I awoke at 5:30 a.m. My wife, Nancy was still asleep. This was the day we’d board the Star Princess. I had lots of questions, including: How will my dog guide do on board the ship? I put Telly’s harness and leash on him and took him outside him to relieve himself. Once outside, Telly sniffed around until he found his spot. It was an easier routine for him today then I expected. Once done, he slipped back into his harness and we walked back to our hotel room. He was fed his morning breakfast. It seemed like the food disappeared as quickly as it was poured into his bowl. Breakfast for us humans was at the International House of Pancakes (IHOP).
After we returned to the Radisson Hotel, we made a final check around the room. We pulled our heavy tightly packed suitcases out the door, along carpeted hallways to the elevator. We checked out at the front desk at about noon. The day was a warm 70 degrees. Nice start to the day.
Our hotel was on Pier 35 and we had to walk six blocks to Pier 39. Folks we talked with along the way could see the area around the pier was blocked off with barriers and warned us about getting through the crowd.
To get to the ship, we walked along the Embarcadero. The street was made of cobblestone and my suitcase bounced as the wheels rolled over them. The gaps between the bricks made the suitcase wheels sound like a smaller version of car wheels repeatedly rolling over highway rumble strips.
Telly guided me on my left side. He performed beautifully. Who’d know this was his first visit to San Francisco?
The cars were getting too close, the tracks were too close. The trolley car about to pass on our right stopped. The conductor got off and asked if we needed help. Beads of sweat trickled down my face. My wrist hurt. My right hand was sore and raw from the cloth handle of my suitcase. I had to readjust my suitcase which often tipped to one side or the other because of an uneven surface. Now I was hot, cranky and testy.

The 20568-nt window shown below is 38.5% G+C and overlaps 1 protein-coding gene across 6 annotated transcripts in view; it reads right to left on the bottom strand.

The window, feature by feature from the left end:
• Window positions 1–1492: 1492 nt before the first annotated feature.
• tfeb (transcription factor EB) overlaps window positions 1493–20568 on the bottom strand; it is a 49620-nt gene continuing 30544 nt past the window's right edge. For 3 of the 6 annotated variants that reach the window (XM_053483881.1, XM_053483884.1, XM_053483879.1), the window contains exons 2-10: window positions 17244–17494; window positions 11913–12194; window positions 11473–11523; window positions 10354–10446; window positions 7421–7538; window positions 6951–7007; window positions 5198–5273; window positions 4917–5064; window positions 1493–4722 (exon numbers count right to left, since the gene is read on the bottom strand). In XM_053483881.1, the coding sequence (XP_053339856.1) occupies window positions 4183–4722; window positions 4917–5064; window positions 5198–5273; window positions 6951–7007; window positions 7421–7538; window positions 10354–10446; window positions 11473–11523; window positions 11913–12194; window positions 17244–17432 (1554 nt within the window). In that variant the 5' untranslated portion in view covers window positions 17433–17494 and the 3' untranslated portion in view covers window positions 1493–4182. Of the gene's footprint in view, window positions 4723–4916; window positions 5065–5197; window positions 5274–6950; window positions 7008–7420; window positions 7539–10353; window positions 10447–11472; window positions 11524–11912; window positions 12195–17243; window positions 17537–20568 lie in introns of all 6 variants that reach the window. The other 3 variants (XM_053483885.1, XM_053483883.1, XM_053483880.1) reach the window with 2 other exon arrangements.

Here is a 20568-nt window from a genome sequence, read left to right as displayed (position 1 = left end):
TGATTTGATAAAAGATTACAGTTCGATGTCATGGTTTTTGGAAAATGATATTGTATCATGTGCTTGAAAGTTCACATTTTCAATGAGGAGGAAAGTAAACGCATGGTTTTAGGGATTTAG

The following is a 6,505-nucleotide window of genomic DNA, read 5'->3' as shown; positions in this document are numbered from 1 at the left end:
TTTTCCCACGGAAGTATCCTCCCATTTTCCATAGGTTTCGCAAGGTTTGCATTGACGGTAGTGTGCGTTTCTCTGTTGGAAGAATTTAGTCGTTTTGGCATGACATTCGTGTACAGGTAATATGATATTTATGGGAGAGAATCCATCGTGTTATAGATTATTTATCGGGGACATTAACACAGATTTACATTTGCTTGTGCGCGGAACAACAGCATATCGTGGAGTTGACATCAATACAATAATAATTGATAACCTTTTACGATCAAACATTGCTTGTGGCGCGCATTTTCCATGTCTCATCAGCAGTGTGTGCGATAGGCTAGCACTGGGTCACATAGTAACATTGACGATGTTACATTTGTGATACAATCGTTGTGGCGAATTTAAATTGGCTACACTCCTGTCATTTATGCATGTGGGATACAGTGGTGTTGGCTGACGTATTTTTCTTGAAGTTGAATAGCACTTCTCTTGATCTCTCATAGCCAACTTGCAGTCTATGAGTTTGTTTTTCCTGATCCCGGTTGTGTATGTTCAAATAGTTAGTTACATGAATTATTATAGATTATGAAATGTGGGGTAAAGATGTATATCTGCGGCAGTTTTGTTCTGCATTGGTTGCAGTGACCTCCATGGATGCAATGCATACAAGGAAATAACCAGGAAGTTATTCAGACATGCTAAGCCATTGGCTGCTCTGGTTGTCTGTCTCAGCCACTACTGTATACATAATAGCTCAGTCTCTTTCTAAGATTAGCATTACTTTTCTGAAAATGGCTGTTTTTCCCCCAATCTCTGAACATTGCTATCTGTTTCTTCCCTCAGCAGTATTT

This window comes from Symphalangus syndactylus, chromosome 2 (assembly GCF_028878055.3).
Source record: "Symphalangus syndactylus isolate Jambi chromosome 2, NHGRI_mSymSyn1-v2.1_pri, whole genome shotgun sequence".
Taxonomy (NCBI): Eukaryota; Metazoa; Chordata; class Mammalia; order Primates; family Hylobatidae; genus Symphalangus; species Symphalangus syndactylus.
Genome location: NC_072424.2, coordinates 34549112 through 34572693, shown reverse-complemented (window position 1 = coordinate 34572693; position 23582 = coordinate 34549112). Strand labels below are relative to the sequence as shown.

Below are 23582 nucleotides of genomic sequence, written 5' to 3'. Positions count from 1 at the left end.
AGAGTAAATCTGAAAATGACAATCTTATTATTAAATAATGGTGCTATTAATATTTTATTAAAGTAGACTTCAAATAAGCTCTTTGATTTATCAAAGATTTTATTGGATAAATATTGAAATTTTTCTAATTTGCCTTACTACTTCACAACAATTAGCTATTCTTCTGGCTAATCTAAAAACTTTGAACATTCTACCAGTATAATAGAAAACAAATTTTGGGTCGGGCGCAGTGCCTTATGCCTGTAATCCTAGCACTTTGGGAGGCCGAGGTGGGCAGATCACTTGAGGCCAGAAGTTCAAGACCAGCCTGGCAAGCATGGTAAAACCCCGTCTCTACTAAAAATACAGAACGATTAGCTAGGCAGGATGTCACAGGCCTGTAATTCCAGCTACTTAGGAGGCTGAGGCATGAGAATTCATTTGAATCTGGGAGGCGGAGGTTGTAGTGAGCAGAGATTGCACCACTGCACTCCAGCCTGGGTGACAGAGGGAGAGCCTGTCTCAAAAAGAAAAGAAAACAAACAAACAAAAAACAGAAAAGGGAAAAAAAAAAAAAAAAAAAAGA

YES, I answered. How far to Pier 39? It was close she said, and it would be safer to use the sidewalk. What sidewalk? Since both of us are blind, we didn’t there was a sidewalk it was behind a three-foot high hill that ran parallel to where we walked along the Embarcadero. We had only to walk over that long island hill that separated the traffic flow and across another cobblestone street to safe passage.
We pulled our suitcases over the hill that seemed higher then three feet. That wasn’t easy. After we got to the smooth surface walkway, we found a bench and sit. What a relief. Once rested, we continued our journey to the ship, only to find out the ship was a few hours late arriving.
The crowd was huge. It was a chaotic mixture of people exiting and preparing to board the ship. We found our way to what we thought was a line to go through immigration. We didn’t know which was a line and which was just a crowd. Irene found us in the crowd, she stayed with us as we went through immigration. An immigration worker took us to the front of the line. He told us we’d have to show our credit cards and to keep our passports open so our pictures could be easily seen. Our answers to questions were copied onto a form, that we both signed. Telly’s health certificate was checked as well. Our suitcases and backpacks were lifted onto a table and searched. We were patted down by Immigration officers.
Once through immigration, Irene carried my backpack and collapsible white cane for me to our next destination. We followed her up a series of ramps. We’d have to wait again for about an hour. She took us to a couple of chairs lined up against a wall inside of a large room. A few minutes later, she brought us some cold bottles of water. Telly pressed his nose into my suitcase that was on the floor next to him, as he smelled his food. I gave him some water. We all relaxed for a moment.
Two men greeted us. Colin and Daniel introduced themselves to us as part of the Star Princess crew. Nice dog, they said. Will he follow us? We were escorted to our stateroom. Telly followed them to the elevator and through the narrow hallways of the ship. Our cabin was on the eleventh deck.
More about the cruise in the next issue of Access Press.